Author and sexpert Tracey Cox spares no blushes when it comes to sharing her carnal knowledge. Now she exposes all in a book about fantasies.
Tracey Cox is matter of fact about sex. Bondage kits, middle-aged men wearing nappies, why women make the best dildo designers, how to deliver great oral sex, it’s all in a day’s work for the sex, relationship and body language expert, TV presenter and bestselling sex self-help book author.
Despite the fact we’ve only just been introduced, after the briefest of verbal foreplay we’ve got her subject by the short and curlies. With her relaxed, engaging manner and natural curiosity, you can see why people open up and tell her their most intimate secrets and problems. Part of this stems from the fact that Cox is warm, completely unschockable and, more than anything else, wants to help the nation have better sex.
After 20 years as a sexpert, she has heard it all and answered every sexual problem you can think of, and then some. In her sex columns for Closer magazine and a tabloid newspaper, and on her website and TV shows – BBC’s Would You Like to Meet and Channel 4’s The Sex Inspectors – she doles out hands-on advice and top tips, and takes cameras into the bedrooms of real couples. She has her own range of sex toys with the Lovehoney brand and then there are the books, 14 so far, that have sold in their millions – including world-wide bestsellers Supersex and Hot Sex. The latest is Dare: What Happens When Fantasies Come True, and is destined to be a hit with the nation’s red hot and not quite so hot lovers.
All of this makes Cox the nation’s top sexpert and to show for it she has an international lifestyle, jetting about to dispense advice and launch books, plus a home in trendy Notting Hill, where the bookshelves are crammed with relationship and sex manuals and the cupboards house various sex toys and products. “My boyfriend Miles’s daughter Sofia, who is 11, just rolls her eyes about my job. The flat has tonnes of products around but she’s cool with it and so’s her dad,” she says.
Cox’s parents aren’t remotely embarrassed either and it’s her family that the 51-year-old credits with her choice of career. “I was born in Exeter, but my dad had an affair for ten years and dragged us all to Australia to get away,” she says. “We upped and left, but he came back to the UK two years later to see his mum, looked the woman up to apologise and it was all on again. Him having the affair pushed me into what I have done because I couldn’t understand why he would do that. When you’re a teenager you just think, ‘How could you do this to me?’ but later you realise he did it because he wasn’t in love with my mother. It would have been better for everyone if he had done things differently.”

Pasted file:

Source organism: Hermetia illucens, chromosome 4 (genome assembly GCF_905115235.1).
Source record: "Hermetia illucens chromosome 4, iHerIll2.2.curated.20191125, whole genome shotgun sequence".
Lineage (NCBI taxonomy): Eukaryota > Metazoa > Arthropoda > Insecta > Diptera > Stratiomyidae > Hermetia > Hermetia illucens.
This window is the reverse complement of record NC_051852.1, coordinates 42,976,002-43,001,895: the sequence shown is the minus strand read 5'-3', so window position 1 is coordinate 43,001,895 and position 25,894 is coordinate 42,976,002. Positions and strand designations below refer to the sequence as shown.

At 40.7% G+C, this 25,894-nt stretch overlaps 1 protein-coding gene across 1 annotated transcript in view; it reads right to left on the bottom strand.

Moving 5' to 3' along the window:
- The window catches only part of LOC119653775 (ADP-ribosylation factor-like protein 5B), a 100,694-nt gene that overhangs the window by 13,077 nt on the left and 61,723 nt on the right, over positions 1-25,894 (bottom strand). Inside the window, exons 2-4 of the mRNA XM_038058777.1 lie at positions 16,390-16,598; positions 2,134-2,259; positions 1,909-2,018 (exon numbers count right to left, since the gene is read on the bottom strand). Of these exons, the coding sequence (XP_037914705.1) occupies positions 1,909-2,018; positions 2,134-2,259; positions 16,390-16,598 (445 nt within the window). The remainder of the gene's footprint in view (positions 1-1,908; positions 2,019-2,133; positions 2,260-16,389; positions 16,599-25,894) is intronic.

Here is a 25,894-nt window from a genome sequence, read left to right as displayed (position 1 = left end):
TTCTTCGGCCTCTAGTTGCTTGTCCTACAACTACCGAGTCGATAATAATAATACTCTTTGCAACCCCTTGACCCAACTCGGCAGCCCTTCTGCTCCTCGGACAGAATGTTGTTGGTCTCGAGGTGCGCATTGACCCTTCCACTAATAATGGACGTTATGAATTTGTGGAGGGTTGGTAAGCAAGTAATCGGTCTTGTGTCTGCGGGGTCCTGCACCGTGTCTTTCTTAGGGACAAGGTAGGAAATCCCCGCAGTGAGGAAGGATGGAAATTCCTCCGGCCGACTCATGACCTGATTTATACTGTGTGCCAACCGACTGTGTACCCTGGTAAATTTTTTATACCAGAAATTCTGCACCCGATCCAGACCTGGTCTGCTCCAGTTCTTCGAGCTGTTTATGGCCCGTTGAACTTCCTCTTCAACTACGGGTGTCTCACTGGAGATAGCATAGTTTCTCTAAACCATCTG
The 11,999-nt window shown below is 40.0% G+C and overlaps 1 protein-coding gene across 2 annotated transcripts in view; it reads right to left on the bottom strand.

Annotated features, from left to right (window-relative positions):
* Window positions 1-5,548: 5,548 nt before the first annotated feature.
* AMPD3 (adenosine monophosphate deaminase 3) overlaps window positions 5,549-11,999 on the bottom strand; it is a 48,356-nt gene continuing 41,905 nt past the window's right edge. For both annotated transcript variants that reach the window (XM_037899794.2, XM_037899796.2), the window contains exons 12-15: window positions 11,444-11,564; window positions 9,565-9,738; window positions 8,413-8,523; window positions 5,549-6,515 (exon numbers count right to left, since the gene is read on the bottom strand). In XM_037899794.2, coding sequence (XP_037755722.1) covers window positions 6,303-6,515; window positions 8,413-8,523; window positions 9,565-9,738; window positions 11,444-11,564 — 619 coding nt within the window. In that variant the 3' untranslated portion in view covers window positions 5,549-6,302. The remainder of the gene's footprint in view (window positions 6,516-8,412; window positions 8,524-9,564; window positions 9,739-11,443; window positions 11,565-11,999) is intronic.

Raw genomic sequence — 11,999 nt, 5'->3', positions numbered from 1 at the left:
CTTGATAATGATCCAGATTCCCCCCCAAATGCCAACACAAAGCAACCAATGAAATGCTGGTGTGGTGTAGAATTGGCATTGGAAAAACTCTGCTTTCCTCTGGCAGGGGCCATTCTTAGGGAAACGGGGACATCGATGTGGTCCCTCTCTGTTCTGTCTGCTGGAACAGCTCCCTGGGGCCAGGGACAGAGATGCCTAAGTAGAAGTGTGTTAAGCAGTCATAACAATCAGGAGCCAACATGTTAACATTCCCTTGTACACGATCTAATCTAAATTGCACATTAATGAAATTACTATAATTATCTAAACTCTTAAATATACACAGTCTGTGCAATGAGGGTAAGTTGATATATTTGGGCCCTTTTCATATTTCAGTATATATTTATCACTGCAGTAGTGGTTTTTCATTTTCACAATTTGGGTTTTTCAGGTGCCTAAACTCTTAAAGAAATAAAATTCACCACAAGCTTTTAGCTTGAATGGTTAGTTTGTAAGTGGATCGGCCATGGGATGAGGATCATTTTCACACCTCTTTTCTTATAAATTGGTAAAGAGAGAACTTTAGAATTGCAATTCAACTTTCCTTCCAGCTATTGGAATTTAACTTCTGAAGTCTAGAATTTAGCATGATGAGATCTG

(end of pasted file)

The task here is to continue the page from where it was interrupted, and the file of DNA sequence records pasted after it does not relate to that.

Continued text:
You don’t need a degree in psychology (although Cox has one anyway) to work out that her need to sort out struggling relationships and misfiring sex lives started with her own family’s failings. Having an older sister who was a family planning nurse also meant she grew up “surrounded by condoms” and was the font of sexual knowledge for her peers, a surefire guarantee of popularity in the playground. After studying journalism and psychology at Queensland University, she worked as associate editor of Australian Cosmopolitan before the discovery she had cervical cancer at 28 made her re-assess her life, and she left the job to focus on her writing. “I had cancer and couldn’t have kids. I could have had IVF but I was so ambitious ... If I really wanted kids I could have tried a lot harder. I was the best person for that to happen to because I wasn’t one of those girls who grew up wanting to have children and I would never have been able to do what I’ve done if I had.
“But now I have little Sofia, and she’s divine. It’s a completely different area in my life to be happy in a relationship. I want to stay in and do the mummy thing. I’m very happy.”
So far so cosy, but Cox isn’t about to hang up her dildos and leave the nation panting in their hour of sexual need. “As a society, sex is everywhere but there’s still a shortage of practical advice. And people still ask me the same questions again and again, not just practical ‘how to’ things, but about jealousy and fidelity, how to keep a sexual relationship going. But why are people astonished when desire goes? That’s natural. It doesn’t mean people don’t love them any more, it just means they’re no longer infatuated. And that’s when you have to work at it.